Here is an example of how rearranging the shape of a pixel cluster can have dramatic effects on its neighbor clusters:


While lone pixels often read as noise, a lone pixel of a color different than the field it touches, if used as a buffer (AA), reads as part of that cluster, and is thus unproblematic:




Edited by jalonso - 28 July 2014 at 6:53am
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bullet Posted: 28 November 2010 at 12:01am
IV. Things to avoid

Bad AA:


Too much AA (over-anti-aliasing)- You only want to use as much AA as is necessary to smooth the edge. If you use too much, the edges can look blurry, and you lose the crispness of the line.


Too little AA- Here the artist has used single pixels to ease the transition, but he has only succeeded in blunting the jagged edge a bit. He could have made a much smoother transition by using longer lines of pixels to show a more gradual transition:


AA banding
- When segments of AA line up with the lines they're buffering, AA banding occurs. For a better understanding of AA banding, be sure to read the section on banding.


Jaggies:
Jaggies occur when a pixel or group of pixels are out of place, interrupting the flow of a line. Jaggies can also occur when a line lacks anti-aliasing. Jaggies get their name from the jagged lines that they create. More broadly, jaggies are the result of any bad pixel technique, but they are most often discussed in reference to line work, so that is the context in which they will be discussed here.
How to fix jaggies:
Changing the length of the lines


often times the problem is just that a segment of the line is too short or too long, and it creates an awkward jump. Using a more uniform length of pixels to smooth the transition is the solution here.

Anti-aliasing

Unless your line is perfectly horizontal, perfectly vertical, or at 45 degrees, the edges of your line segments are naturally going to be a little jagged.


This is because the square nature of the pixel and the grid pattern we're restricted to makes angled lines and curves difficult to portray. AA is the correct counter-measure in these situations.


Bad dithering:

There are several common ways dithering is misused. The most common mistake is simply using too much dithering. If dithering is covering half your sprite, it'd probably just be better if you added a new color to the palette. Dithering should ideally be used to taper the ends and edges of an opaque field of pixels. When too much dithering is used, the dithered area turns into a field itself:


At this point dithering is no longer serving as a buffer between colors, but creating unwanted texture. Creating texture can be a useful aspect of dithering, but only when used correctly. If you're trying to buffer and are instead adding texture, then dithering isn't working out.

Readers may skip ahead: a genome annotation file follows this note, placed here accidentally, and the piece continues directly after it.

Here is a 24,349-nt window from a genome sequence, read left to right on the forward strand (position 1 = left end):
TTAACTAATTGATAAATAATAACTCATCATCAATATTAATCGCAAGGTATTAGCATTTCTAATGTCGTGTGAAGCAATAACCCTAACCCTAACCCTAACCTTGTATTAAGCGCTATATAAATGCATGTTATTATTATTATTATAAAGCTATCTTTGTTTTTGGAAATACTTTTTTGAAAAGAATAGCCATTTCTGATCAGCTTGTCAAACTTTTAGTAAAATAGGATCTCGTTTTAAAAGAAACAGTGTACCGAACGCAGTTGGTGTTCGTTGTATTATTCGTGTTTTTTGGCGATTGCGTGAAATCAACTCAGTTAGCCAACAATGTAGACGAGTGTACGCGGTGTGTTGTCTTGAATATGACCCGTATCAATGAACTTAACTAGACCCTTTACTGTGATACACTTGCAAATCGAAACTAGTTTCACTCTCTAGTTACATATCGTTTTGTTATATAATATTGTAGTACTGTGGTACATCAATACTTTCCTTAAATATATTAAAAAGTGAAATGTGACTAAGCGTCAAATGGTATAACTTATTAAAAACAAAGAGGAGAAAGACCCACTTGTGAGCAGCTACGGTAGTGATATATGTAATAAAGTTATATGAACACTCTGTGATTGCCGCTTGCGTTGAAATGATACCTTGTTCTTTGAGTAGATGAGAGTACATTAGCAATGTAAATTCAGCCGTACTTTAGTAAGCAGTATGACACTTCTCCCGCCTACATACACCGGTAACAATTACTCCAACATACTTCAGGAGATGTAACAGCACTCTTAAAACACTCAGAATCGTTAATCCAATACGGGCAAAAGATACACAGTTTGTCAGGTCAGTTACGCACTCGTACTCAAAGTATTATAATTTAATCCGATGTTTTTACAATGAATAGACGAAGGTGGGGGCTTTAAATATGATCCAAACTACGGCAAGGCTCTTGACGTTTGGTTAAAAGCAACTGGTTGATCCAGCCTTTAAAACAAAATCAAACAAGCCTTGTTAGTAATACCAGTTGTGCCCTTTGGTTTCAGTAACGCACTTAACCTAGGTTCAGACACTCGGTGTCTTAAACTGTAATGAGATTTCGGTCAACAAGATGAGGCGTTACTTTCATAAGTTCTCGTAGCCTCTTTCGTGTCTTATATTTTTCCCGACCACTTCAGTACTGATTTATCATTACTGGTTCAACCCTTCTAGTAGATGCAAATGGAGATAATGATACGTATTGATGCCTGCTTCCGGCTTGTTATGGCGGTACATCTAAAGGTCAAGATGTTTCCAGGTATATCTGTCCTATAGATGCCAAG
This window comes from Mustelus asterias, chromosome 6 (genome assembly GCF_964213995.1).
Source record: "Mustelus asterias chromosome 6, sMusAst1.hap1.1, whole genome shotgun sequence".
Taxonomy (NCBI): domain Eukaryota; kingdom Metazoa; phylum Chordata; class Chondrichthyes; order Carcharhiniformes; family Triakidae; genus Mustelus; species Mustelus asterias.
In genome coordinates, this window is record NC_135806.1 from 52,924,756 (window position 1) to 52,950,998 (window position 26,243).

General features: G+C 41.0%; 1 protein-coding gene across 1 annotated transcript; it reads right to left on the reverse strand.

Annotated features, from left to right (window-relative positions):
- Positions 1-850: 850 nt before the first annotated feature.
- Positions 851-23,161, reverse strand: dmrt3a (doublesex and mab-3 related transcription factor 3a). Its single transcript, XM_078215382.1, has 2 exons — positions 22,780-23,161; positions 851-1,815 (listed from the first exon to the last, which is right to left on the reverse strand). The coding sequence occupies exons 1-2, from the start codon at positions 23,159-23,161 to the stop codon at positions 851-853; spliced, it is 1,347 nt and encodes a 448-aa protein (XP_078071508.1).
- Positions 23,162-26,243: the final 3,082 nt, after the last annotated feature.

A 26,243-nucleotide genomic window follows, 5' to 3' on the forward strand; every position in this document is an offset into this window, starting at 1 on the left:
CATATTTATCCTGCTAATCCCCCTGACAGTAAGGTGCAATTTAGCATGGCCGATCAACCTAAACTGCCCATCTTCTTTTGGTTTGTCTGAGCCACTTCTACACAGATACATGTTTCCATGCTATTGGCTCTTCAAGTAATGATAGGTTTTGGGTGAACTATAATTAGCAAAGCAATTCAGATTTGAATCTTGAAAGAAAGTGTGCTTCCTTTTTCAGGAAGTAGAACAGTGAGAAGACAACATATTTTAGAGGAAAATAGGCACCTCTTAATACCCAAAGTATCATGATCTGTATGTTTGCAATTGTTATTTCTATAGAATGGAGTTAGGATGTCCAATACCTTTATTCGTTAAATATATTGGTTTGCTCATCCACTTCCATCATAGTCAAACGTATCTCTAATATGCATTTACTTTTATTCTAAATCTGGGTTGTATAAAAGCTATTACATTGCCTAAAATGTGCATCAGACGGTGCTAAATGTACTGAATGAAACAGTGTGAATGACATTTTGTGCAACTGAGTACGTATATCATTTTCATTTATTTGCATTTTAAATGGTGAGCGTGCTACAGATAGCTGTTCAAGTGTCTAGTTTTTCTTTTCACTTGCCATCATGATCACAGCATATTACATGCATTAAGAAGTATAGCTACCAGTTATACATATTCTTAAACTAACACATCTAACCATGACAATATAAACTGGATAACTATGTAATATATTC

So how much dithering should you use? Well, it depends on how big your palette is really- or more precisely, the contrast between the two colors you're trying to dither with. The lower the contrast is between the two (in hue or in value), the less harsh the dithering will be:


Banding:


Banding, most simply, is when pixels line up. When neighbor pixels end at the same x or y coordinate on the underlying grid, the grid immediately becomes more evident, the pixels are exposed, and the apparent resolution becomes less fine.

Here are several instances of banding, all of which occur because the pixels have lined up. These names aren't common lingo, but will work for the purposes of this tutorial:

Hugging:

Here an opaque field of color has been outlined by a row of pixels. It's fine to use outlines, but make sure the outline and the shape it contains don't line up and reveal the grid.


Fat pixels:



Fat pixels can occur alone in small squares, together as fat lines, or multiplied as large bands (staircase banding).

Skip-one banding:



Even if there is a negative space between two bands, the mind will fill in the gap and banding will remain.

45 degree banding:



Though the rows of pixels lining up are only 1 pixel thick, banding is still present.

Pillow-shading:

Shading  by surrounding a central area with increasingly darker bands. Pillow-shading is bad because it pays no attention to the light source, and conforms to the shape of the area rather than the form it represents of how light affects it. Pillow shading is often, but not always, combined with banding. The way to fix pillow-shading is simply to pay attention to the direction light is coming from:


The reason pillow-shading is wrong is not because the light source is frontal (from the viewer's direction). You don't have to place the light source in the corner. The reason pillow-shading is incorrect is because it follows flat shapes rather than focuses on how the three-dimensional forms are lit.
So, it is possible to use a frontal light source, so long as you pay attention to the forms:


Noise:

Much of the time, independent pixels (pixels that do not belong to a pixel cluster) are unable to convey sufficient information by themselves, and their inclusion usually only creates noise. Noise is any sort of information that does not contribute to the piece and serves only to interrupt the area it inhabits and distract the viewer. In pixel art, noise is often composed of independent pixels. For the purposes of this tutorial, single-pixel noise will be what Iím referring to when I use the term ďnoiseĒ. The reason one must be careful when using a 25% dither (or any dithering, really) is because of the noise all the independent pixels create.